Initially extensively used in cardiac imaging for the detection and quantification of cardiac fibrosis and inflammation, quantitative T1 and T2 mapping techniques [14], might also be promising MRI techniques for the evaluation of liver parenchyma. According to current studies, hepatic fibrosis increases the T1 and T2 relaxation time of liver parenchyma due to an increase of extracellular matrix and protein concentration [15,16,17]. T1 mapping techniques also allow the estimation of extracellular volume fraction (ECV) from native and post-contrast T1. ECV is a biomarker of the extracellular space and reflects tissue volume which is not taken by cells [18]. ECV can be calculated from the change in relaxation rate (R1 = 1/T1) of blood and parenchyma corrected for the hematocrit [17, 19]. Although several studies investigated the role of T1 and T2 mapping techniques as well as ECV for liver fibrosis assessment [16, 17, 20,21,22,23], reliable data investigating these techniques in patients with PSC are still missing. Therefore, the goal of the present study was to explore the diagnostic value of MRI mapping parameters, including ECV to diagnose significant fibrosis in PSC patients using MRE-derived liver stiffness as a reference standard.


This study was approved by the institutional review board and was conducted in compliance with the ethical standards set in the 1964 Declaration of Helsinki as well as its later amendments. Written informed consent was obtained from all participants prior to MRI examination. Consecutive patients of the University Hospital of Bonn with diagnosis of PSC were prospectively enrolled from January 2019 to July 2020. Diagnosis of PSC was based on diagnostic criteria of PSC established by the EASL [6]. Patients with additional features of AIH and accompanying IBD were also included. Exclusion criteria were as follows: (1) concomitant diagnosis of other chronic liver diseases, including hepatic steatosis and iron overload; (2) contraindications for MRI; (3) acute ascending cholangitis; (4) cholangiocarcinoma or hepatocellular carcinoma; (5) previous liver transplant; (6) small-duct PSC; (7) insufficient imaging quality or absence of laboratory tests at the time of MRI examination. Additionally, data of liver stiffness measurements derived by transient elastography (TE, FibroScan) were analyzed. A cutoff value of 8.6 kPa was chosen to differentiate between patients without (< F2) and with (≥ F2) significant fibrosis [24]. Biochemical blood analyses were performed using standard tests and non-invasive serologic fibrosis scores (aspartate aminotransferase to platelet ratio index (APRI), fibrosis index based on the 4 factor (FIB-4) and aspartate aminotransferase and alanine aminotransferase ratio (AST/ALT ratio (de-Ritis)) were calculated [25,26,27]. All clinical data and laboratory markers were recorded from the patient charts. None of the patients of the study cohort had acute exacerbation of PSC, IBD and AIH at the time of MRI examination based on clinical and laboratory findings and received symptomatic therapy according to current guidelines [6].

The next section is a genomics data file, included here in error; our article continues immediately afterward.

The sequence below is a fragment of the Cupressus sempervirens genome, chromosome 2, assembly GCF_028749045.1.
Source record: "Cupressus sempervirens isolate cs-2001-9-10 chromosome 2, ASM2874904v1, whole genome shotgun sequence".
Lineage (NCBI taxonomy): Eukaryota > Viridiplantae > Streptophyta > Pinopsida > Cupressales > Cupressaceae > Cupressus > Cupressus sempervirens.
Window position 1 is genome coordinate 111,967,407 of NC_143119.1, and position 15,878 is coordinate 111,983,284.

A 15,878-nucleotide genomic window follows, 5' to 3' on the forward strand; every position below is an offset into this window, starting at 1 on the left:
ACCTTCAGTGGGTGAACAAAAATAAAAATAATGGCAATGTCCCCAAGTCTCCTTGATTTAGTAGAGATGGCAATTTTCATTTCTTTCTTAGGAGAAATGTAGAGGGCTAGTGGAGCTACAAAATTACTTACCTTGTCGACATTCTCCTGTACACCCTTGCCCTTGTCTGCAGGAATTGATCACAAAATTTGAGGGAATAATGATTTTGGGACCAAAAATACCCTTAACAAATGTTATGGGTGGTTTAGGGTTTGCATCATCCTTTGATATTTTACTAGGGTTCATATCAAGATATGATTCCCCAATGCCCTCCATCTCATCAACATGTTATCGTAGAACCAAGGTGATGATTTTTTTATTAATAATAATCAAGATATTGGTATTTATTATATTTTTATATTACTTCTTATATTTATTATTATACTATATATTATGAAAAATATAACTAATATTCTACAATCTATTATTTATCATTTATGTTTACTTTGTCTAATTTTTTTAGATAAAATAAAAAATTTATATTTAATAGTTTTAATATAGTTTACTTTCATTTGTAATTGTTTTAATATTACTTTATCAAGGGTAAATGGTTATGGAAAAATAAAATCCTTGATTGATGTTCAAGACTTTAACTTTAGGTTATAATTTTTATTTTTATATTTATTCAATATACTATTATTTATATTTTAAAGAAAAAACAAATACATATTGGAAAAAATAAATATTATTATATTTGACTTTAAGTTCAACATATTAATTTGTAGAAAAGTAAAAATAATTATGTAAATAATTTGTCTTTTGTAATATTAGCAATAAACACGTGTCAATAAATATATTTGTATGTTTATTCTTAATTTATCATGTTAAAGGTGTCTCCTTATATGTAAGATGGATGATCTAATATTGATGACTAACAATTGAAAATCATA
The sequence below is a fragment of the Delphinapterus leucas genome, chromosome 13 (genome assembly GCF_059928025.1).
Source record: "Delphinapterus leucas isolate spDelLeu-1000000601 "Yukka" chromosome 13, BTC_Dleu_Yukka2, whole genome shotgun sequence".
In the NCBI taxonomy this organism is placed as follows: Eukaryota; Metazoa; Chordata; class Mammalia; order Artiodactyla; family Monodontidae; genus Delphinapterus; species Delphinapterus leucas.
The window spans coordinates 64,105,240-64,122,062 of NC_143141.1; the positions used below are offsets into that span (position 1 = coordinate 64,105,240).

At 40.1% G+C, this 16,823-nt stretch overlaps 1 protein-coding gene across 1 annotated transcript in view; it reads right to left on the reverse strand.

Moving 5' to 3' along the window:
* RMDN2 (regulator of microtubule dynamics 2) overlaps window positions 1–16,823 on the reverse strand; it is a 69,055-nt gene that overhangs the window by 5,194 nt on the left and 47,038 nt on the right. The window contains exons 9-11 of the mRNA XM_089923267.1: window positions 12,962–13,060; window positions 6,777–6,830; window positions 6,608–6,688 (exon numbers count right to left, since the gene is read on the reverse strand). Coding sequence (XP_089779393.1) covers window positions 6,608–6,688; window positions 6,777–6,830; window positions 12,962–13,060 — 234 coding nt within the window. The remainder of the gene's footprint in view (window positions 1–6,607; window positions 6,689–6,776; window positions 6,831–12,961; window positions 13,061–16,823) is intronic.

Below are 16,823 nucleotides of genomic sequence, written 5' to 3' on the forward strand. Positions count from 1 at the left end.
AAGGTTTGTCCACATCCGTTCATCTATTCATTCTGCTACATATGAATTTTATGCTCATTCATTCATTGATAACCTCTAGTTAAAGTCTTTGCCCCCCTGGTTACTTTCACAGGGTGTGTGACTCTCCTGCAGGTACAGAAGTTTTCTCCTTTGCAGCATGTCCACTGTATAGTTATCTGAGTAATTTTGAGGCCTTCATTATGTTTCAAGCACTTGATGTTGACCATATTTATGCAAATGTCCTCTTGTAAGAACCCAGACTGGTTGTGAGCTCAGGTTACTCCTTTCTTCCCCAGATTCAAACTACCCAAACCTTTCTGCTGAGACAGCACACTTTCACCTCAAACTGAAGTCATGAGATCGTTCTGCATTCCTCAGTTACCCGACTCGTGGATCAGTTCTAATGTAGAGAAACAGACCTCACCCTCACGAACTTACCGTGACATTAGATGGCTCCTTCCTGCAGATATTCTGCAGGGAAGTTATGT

Multiparemetric MRI

All liver MRI were performed on a clinical whole-body 1.5 T system (Ingenia, Philips Healthcare) equipped with 32-channel abdominal coil with digital interface for signal reception. Liver MRE and T1 and T2 mapping were performed in addition to morphological sequences. For liver MRE, a 2D gradient-recalled echo with added cyclic motion encoding gradients (MEGs) sequence with the following parameters was applied: time of repetition (TR)/time of echo (TE) 50/20 ms, flip angle (FA) 20°, parallel imaging factor 2.3, active driver frequency 60 Hz, active driver power 100%, field of view (FOV) 450 × 403 × 32 mm, acquired voxel size 1.50 × 4.74 × 10 mm, reconstructed voxel size 1.17 × 1.17 × 10 mm3, scan duration/breath hold 15.3 s, 3 slices. The system configuration was based on an active pneumatic driver connected via plastic tube with a passive driver, which was placed at the patient's right upper quadrant. MRE involves (a) generation of shear waves in the tissue, (b) acquisition of MR images, (c) depicting the propagation of the induced shear waves, and (d) postprocessing of the share waves to generate quantitative liver stiffness maps using implemented vendor´s software (MR elastography View, Philips Healthcare). For hepatic T1 mapping, we used a heart rate independent 10-(2)-7-(2)-5-(2)-3-(2) modified Look-Locker inversion recovery (MOLLI) acquisition scheme with internal triggering [28]. Technical parameters were as follows: TR/TE 1.92/0.84 ms, FA 20°, parallel imaging factor 2, acquired voxel size 1.98 × 2.45 × 10 mm3, reconstructed voxel size 1.13 × 1.13 × 10 mm3, scan duration/breath hold 14 s. For the post-contrast T1 maps the same technique was used after 10 min of contrast agent application in the same positions as pre-contrast examinations. For contrast enhanced T1 mapping, a gadolinium-based contrast agent (Gadobutrol, 1.0 mmol/ml solution with 0.1 mmol per kilogram of body weight, Gadovist, Bayer Healthcare Pharmaceuticals) was administered as a single bolus with an injection rate of 1.5 ml/s. Hepatic T2 mapping was performed using a six-echo gradient spin echo sequence (GraSE) with the following parameters [29]: TR/TE 450/16 ms, inter-echo spacing 16 ms, FA 90°, parallel imaging factor 2.5, acquired voxel size 1.98 × 2.01 × 10 mm, reconstructed voxel size 0.88 × 0.88 × 10 mm, scan duration/breath hold 15/3 × 5 s. Hepatic quantitative maps were acquired in a single transversal slice slightly above the liver hilum. Relaxation maps were reconstructed at the scanner console.